- Sudden, severe abdominal or pelvic pain
- Abdominal injuries
- Vomiting blood
- Rectal bleeding
- Bloody stools
- Bleeding during pregnancy
- Changes in awareness or alertness, including fainting or becoming unresponsive
- High fever (temperature more than 101 F)
- Lack of bowel movements, especially when vomiting is present
- Rapid heart rate
- Abdominal stiffness
How is lower abdominal pain diagnosed?
Contact a doctor if your abdominal pain does not appear to be related to indigestion, is getting worse, or does not go away.
Your doctor will probably conduct a physical examination and inquire in-depth about your symptoms. If you experience lower abdomen pain, they may perform a rectal or gynecological exam. Additionally, they may order tests to rule out other potential causes of your abdominal pain.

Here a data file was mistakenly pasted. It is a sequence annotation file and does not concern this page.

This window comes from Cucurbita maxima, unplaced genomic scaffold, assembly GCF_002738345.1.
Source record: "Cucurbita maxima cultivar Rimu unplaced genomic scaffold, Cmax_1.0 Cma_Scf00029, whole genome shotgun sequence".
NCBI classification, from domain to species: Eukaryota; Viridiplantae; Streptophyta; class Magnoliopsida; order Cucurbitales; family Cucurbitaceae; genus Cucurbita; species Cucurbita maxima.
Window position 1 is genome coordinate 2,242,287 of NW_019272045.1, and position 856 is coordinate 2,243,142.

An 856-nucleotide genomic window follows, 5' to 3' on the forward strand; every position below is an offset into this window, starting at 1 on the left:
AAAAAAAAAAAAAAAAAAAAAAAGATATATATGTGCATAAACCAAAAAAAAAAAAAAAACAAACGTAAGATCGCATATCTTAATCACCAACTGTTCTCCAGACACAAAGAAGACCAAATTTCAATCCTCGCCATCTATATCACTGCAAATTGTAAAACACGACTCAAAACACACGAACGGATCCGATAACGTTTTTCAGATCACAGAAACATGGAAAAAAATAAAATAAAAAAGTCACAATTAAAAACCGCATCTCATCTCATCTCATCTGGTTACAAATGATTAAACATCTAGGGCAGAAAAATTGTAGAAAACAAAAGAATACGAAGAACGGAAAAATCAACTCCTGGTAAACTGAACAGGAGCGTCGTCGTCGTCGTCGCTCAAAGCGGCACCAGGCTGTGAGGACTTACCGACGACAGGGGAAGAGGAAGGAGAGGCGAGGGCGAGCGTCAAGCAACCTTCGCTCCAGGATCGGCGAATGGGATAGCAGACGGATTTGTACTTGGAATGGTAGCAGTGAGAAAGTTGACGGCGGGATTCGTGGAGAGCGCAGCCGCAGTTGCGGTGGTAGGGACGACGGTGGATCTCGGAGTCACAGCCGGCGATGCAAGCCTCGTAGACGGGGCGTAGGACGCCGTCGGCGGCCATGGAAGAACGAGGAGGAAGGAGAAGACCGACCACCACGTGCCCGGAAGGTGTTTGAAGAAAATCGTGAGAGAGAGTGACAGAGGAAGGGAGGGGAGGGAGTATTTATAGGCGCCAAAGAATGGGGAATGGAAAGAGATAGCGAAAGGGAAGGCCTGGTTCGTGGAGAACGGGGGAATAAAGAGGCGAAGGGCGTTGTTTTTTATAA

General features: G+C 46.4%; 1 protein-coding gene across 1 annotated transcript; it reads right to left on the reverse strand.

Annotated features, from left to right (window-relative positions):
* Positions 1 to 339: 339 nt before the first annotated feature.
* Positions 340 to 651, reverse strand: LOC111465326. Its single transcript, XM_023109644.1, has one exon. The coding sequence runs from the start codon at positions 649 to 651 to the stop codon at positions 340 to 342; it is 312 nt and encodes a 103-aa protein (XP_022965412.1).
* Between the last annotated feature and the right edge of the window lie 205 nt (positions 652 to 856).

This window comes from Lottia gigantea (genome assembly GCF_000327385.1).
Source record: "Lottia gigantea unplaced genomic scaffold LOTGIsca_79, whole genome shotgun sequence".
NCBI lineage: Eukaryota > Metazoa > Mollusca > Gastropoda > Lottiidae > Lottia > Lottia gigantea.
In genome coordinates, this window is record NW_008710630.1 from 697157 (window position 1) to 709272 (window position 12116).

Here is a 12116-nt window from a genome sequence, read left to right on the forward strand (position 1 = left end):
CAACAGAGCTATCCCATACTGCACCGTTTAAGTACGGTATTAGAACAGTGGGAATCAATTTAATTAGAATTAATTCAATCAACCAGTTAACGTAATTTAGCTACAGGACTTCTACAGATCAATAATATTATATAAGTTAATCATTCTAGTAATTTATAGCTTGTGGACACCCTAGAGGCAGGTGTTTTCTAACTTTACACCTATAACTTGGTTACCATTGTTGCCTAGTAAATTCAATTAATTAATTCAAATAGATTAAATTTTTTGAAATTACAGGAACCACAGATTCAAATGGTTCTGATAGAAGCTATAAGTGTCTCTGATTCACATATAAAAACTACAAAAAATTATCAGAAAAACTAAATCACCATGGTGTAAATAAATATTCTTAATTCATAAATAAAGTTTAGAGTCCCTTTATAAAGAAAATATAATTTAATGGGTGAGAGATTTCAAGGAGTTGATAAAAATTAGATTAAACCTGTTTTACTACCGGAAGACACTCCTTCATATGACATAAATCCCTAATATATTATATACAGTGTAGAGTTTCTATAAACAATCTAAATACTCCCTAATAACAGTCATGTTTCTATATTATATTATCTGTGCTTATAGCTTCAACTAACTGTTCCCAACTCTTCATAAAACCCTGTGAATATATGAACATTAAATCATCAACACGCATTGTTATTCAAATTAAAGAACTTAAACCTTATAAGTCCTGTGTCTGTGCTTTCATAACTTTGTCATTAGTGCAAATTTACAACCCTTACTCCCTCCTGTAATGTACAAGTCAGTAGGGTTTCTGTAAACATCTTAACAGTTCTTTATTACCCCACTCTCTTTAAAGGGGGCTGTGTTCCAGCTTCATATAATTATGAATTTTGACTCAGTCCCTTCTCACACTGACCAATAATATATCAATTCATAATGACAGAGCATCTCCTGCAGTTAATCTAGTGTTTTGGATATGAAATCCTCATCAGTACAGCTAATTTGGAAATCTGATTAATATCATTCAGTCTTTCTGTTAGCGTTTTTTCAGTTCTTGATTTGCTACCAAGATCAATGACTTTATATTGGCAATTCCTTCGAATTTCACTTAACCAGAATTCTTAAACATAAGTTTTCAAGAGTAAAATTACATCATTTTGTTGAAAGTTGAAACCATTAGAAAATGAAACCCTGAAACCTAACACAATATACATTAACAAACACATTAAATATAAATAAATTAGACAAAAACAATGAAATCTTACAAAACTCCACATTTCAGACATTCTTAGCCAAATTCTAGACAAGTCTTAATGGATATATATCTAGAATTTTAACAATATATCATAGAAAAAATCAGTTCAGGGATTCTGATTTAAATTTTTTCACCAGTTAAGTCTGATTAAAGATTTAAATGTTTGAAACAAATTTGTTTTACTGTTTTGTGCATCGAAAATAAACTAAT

The following tests may be ordered:
What is the treatment for lower abdominal pain?
If your pain is severe, treatment may involve one or more of the following:
- Painkillers to provide temporary relief
- Intravenous fluids to make up for the fluid loss
- Anti-nausea medications to stop vomiting
- Fasting (your doctor may advise fasting until the cause of your pain is identified)
If your pain is mild, you can try several home remedies to relieve the discomfort:
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Health Solutions From Our Sponsors
Stomach Cramps: Causes and Treatments https://www.webmd.com/digestive-disorders/stomach-cramps
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Abdominal pain https://www.mayoclinic.org/symptoms/abdominal-pain/basics/causes/sym-20050728